This autumn, the United Nations should once again demonstrate that whatever the grievances made towards it, it continues to be an engine for building international consensus on some major issues. This will be the case with the new “roadmap” for global development, the Sustainable Development Goals (SDGs), which will be taking over from the Millennium Development Goals (MDGs).
But the SDGs are already being criticized before even being adopted. They are said to be too vague, too numerous, and to come under the register of a “pious hope”. Before analyzing these arguments, we should remember that the SDGs represent a universal agenda, and no longer simply an agenda for less developed countries and for the donors who support them. They do not focus on social issues, the trademark but also the limit of the MDGs, but integrate economic and environmental issues more. Does mankind not deserve a universal ambition that specifically allows us to effectively fight against climate change?
Are they more vague than the MDGs? Not really: they incorporate a number of formulations from the MDGs – for example, on maternal and infant mortality or on access to education. They also generally have more ambition: hunger and poverty must no longer be reduced – as with the MDGs – but eliminated once and for all by 2030. Is it “vague” to reach an international agreement on the need to make States and other institutions effective, responsible and open? On the contrary, not mentioning this would suggest that institutions do not have a role to play in terms of development. Who can believe this?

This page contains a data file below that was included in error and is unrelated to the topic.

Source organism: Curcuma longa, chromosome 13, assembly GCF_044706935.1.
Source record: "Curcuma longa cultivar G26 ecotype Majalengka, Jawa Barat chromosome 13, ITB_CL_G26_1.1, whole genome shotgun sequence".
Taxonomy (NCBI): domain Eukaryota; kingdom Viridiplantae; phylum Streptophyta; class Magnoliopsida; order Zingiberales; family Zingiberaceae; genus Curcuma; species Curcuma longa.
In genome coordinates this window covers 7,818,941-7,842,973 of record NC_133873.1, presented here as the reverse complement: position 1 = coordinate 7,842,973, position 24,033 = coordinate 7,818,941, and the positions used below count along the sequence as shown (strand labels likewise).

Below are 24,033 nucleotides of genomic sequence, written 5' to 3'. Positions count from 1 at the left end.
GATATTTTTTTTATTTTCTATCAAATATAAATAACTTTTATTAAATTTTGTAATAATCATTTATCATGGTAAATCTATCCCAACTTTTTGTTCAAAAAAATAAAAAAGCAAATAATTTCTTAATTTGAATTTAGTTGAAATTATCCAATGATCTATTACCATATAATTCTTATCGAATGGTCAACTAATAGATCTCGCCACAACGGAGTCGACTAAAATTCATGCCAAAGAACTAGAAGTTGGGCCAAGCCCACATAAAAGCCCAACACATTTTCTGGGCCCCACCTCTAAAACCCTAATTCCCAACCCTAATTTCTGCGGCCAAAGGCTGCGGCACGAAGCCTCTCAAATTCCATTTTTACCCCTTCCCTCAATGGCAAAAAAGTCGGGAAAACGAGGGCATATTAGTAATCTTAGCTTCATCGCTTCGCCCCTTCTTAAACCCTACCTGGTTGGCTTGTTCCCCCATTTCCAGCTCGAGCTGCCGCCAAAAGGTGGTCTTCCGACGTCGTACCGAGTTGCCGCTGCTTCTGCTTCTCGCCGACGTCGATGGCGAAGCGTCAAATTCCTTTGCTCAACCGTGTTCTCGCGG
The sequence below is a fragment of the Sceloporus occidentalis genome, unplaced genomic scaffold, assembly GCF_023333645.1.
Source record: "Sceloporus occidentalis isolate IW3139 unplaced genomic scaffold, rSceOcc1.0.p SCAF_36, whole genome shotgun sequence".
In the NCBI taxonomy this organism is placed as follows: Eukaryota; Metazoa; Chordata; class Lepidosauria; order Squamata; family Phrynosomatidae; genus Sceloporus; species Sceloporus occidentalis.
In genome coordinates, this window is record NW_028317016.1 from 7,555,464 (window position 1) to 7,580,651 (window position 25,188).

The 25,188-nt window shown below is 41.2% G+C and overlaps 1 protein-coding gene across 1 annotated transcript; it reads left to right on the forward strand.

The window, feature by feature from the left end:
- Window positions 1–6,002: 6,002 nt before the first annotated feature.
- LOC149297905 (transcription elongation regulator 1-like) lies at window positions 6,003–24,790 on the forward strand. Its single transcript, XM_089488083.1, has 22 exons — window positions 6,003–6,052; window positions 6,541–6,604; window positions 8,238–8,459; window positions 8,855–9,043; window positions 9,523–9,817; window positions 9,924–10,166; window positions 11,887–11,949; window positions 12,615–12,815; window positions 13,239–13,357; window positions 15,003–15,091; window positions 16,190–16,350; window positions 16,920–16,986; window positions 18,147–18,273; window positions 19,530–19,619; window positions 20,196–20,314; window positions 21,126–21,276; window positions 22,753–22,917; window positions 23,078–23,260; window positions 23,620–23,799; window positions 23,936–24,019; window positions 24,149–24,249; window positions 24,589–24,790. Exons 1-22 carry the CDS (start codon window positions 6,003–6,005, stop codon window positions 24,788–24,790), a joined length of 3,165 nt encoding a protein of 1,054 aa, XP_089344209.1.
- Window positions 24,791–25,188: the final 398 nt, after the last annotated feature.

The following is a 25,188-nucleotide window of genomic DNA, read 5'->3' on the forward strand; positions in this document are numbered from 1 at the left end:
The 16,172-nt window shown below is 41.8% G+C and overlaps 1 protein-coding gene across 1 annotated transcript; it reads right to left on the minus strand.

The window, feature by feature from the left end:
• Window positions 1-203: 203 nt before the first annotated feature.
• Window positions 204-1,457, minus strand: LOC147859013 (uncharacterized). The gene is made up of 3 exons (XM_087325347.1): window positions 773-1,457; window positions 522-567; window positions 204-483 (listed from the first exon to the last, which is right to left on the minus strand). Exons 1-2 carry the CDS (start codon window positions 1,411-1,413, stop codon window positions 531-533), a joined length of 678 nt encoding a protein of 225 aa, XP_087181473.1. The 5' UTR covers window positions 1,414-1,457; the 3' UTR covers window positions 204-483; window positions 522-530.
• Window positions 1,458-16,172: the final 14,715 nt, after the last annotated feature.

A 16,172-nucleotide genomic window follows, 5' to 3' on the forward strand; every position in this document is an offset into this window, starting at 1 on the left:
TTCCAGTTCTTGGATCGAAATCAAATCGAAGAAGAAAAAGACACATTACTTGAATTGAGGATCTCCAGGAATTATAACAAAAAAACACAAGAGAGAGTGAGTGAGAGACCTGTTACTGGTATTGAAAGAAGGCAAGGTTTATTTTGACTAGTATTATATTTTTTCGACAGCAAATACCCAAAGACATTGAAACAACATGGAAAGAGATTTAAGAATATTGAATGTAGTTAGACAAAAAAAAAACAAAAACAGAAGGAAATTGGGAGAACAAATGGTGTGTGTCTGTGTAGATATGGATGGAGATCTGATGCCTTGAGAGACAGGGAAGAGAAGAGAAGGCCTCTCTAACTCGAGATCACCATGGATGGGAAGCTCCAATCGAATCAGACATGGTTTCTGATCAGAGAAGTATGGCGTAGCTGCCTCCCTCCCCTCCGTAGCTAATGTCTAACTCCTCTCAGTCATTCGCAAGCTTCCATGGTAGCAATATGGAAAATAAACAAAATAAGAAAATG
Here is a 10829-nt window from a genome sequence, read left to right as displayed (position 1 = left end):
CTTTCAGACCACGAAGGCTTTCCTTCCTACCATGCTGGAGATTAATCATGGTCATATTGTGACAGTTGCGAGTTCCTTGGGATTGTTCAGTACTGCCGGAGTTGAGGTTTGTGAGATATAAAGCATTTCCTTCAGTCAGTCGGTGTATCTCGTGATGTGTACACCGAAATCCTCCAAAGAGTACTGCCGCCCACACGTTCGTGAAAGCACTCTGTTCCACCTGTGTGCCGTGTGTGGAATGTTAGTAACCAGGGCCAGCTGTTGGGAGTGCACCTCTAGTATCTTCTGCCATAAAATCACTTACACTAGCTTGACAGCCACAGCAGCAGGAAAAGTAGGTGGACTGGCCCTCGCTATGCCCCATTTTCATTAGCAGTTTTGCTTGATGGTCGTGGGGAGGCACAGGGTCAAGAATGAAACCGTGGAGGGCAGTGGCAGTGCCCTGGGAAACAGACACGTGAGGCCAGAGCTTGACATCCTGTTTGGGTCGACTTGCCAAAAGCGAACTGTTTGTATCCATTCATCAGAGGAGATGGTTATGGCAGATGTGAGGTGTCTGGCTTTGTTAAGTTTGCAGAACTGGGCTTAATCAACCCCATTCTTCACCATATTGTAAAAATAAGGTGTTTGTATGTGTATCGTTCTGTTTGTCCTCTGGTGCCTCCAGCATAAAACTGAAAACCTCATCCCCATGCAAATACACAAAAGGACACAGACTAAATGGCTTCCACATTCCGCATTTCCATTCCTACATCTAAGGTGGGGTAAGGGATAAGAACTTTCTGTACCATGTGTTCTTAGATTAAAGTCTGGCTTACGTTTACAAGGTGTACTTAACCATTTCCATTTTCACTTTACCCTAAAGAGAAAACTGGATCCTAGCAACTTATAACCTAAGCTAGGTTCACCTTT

The SDGs are undoubtedly higher in number, 17 against 8 MDGs. But should it be regretted that objectives have been added concerning economic growth, the fight against inequalities, institutions, changes in consumption and production patterns, sustainable cities, the survival of oceans? Should we sacrifice such an ambition – a hard-won consensus – on the altar of simplification? What are 17 objectives in view of the future of the planet?
The SDGs are said to be too numerous and would also be weighed down with countless indicators. We would tend to state the contrary: with 300 indicators, is it really possible to monitor such a complete universal framework? Bearing in mind that France’s ecological transition strategy for sustainable development adopted in early 2015 comprises 9 areas and 39 indicators, but only retains those of the first level (there are also “second level” ones), and bearing in mind that the European Union’s sustainable development strategy comprises 45 policy indicators and 98 analytical indicators, one might say that the SDGs deserve rather to be commended for their simplicity.
The success of the MDGs lies in the fact that they renewed public opinion in support of development assistance. The SDGs are the heirs of this: their definition has involved over a million people, who wished to go beyond the simple framework of aid. It is not development agencies that will implement the SDGs alone: they fall within the competence of governments, cities, companies… The Sustainable Development Goals, by taking into account all issues and by their universality, provide a tremendous opportunity to put the planet on a path of new and more sustainable development models. This is a first in the history of mankind. It is up to the world to seize this opportunity and make it happen if it wants to open up a sustainable future by 2030.